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In the famous latin expression

"nōn uidēmus manticae quod in tergō est".

We see the word manticae. I always considered that this word must be the direct object of the sentence, however, if it was the case, one should expect the form manticās. Why does it happen? Why is it manticae?

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It is a partitive genitive, but the word order may be slightly misleading: the direct object of videmus is quod in tergo est and manticae modifies that, not the other way around.
If the object were manticae and quod in tergo est were a subordinate clause depending on that, as might be the natural reading, the sentence would have to be "non videmus manticam quae in tergo est", with manticam in the accusative as you expected, and quae feminine because it refers to mantica.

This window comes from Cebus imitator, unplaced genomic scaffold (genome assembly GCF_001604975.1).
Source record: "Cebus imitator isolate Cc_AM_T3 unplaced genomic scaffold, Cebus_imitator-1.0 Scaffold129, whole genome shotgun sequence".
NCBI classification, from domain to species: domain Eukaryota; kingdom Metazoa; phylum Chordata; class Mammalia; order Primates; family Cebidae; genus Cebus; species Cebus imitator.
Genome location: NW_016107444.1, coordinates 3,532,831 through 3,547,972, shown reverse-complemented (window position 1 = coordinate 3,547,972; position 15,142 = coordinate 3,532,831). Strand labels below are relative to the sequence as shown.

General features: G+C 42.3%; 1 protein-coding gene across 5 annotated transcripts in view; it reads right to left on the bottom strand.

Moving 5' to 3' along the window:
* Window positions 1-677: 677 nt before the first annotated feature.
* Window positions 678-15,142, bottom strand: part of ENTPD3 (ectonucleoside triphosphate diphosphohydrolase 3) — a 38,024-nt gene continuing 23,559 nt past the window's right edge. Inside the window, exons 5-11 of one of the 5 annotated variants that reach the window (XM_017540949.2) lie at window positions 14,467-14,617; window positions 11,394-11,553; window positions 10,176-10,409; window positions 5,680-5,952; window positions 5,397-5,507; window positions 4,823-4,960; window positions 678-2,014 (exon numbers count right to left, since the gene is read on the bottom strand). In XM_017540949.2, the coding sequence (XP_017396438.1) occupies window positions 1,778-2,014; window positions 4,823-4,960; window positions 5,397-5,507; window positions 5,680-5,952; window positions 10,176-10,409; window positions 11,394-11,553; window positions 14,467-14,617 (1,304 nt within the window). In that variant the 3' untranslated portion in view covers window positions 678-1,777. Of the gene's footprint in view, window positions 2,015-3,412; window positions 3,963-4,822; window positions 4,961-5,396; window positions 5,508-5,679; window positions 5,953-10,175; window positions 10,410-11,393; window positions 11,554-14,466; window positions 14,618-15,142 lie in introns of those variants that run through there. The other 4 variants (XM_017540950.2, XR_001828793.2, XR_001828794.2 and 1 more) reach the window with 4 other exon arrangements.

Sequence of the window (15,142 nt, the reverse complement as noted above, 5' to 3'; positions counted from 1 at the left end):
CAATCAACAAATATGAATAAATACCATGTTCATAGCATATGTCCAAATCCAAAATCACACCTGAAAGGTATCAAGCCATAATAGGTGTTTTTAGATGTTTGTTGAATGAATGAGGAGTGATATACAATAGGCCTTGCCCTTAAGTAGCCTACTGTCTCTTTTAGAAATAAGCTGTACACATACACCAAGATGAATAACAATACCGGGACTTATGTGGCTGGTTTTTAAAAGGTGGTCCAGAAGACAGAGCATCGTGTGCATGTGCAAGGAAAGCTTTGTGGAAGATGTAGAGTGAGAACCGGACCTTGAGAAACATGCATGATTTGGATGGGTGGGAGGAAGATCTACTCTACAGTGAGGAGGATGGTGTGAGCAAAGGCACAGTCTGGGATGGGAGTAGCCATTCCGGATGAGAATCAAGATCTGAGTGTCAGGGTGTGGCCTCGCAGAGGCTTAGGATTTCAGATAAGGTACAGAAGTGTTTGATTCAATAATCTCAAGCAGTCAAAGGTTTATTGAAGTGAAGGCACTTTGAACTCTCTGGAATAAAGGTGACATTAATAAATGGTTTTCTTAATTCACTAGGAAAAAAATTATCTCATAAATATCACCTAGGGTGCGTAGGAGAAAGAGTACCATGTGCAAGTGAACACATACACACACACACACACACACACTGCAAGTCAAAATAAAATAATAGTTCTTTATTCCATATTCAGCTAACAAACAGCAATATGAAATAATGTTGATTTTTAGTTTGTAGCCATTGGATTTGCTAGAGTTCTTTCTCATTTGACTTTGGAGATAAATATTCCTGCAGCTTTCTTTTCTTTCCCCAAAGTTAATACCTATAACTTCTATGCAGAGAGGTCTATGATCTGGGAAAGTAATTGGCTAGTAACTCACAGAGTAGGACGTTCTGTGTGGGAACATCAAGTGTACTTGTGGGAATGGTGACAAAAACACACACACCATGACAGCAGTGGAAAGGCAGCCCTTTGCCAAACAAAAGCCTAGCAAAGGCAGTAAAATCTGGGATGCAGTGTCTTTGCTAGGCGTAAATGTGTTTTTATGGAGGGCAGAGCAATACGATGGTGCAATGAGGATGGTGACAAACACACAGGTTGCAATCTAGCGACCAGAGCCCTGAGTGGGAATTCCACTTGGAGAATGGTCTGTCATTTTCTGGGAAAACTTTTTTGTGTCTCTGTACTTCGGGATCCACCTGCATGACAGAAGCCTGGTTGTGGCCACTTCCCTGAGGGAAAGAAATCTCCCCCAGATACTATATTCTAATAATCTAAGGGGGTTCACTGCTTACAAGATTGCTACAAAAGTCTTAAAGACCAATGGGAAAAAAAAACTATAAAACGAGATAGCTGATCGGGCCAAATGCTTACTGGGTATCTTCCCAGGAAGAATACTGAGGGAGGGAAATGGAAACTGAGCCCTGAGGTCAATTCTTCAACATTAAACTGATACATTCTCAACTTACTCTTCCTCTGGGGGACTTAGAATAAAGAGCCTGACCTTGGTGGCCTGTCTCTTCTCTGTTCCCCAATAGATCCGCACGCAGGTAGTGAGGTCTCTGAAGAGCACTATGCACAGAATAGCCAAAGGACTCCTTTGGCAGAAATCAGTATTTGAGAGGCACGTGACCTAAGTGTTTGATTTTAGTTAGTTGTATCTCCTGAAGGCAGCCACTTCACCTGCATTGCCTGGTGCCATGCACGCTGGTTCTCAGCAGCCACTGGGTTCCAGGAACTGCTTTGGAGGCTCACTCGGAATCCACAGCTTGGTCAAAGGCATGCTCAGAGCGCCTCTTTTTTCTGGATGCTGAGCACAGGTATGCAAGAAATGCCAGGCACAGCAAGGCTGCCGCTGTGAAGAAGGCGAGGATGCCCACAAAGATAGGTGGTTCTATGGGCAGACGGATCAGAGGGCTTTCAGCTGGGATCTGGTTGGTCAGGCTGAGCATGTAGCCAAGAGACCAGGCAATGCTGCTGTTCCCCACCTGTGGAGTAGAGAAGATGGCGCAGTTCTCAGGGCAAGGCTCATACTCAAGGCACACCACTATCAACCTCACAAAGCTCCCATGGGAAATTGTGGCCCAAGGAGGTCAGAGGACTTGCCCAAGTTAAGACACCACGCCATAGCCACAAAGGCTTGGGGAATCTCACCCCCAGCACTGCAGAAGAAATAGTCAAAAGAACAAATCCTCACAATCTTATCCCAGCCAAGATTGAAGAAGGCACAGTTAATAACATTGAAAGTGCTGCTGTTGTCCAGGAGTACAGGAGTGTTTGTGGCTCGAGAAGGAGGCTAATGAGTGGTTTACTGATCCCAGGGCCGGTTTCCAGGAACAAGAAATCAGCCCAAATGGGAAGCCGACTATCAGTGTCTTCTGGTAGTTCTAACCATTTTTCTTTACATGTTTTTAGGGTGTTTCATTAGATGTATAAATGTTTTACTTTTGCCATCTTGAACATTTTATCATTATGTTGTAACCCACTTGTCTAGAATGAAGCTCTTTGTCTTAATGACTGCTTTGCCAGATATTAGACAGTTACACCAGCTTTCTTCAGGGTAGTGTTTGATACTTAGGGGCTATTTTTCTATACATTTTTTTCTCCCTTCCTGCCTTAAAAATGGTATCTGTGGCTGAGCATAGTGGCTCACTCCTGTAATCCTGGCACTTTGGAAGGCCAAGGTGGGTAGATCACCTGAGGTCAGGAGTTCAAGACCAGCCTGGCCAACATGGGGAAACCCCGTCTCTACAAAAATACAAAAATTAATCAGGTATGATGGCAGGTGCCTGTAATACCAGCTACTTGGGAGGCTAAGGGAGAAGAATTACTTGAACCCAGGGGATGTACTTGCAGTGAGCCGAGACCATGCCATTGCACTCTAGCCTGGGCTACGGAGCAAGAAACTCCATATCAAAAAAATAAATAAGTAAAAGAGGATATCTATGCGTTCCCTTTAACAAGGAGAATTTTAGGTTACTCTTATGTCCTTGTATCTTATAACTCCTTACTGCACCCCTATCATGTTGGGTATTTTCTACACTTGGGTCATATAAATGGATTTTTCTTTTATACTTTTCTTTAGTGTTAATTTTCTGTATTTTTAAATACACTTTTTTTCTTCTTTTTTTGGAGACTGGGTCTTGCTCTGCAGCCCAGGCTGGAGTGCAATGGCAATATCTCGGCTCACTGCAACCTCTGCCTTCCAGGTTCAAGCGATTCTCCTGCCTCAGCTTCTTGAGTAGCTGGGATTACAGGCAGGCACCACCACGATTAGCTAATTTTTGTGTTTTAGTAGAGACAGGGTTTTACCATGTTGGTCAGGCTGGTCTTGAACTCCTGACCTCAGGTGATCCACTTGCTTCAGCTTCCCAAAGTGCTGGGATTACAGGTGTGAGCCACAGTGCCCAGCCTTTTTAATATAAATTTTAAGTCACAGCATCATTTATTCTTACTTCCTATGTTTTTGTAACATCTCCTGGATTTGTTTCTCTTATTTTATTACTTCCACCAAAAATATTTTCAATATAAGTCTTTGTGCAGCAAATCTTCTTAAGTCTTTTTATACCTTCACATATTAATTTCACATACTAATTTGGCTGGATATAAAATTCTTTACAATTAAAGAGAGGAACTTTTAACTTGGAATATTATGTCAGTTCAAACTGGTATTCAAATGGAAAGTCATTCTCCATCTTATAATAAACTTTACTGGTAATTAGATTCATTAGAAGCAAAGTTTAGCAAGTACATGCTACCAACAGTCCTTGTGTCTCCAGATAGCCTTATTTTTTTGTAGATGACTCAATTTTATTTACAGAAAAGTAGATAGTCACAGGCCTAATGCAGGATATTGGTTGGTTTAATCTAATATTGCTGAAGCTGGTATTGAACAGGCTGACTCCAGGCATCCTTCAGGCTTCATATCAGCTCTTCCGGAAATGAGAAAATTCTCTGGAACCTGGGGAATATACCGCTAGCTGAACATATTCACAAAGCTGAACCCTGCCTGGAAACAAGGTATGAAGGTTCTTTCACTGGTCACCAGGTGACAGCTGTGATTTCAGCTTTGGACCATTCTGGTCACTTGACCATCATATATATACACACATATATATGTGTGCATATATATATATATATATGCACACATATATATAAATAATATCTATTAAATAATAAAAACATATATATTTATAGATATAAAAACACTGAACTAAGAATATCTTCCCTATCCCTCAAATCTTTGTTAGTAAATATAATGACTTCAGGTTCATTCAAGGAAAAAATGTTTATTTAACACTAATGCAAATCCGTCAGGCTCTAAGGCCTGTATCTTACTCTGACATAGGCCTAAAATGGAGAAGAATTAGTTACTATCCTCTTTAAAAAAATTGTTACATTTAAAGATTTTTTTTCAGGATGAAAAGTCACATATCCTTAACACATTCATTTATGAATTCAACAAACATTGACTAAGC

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  • Ah yes! It makes sense, a partitive was my second guess, but I totally forgot that it would be "quae" if "manticam" was the object! Thank you! Mar 27, 2023 at 18:54

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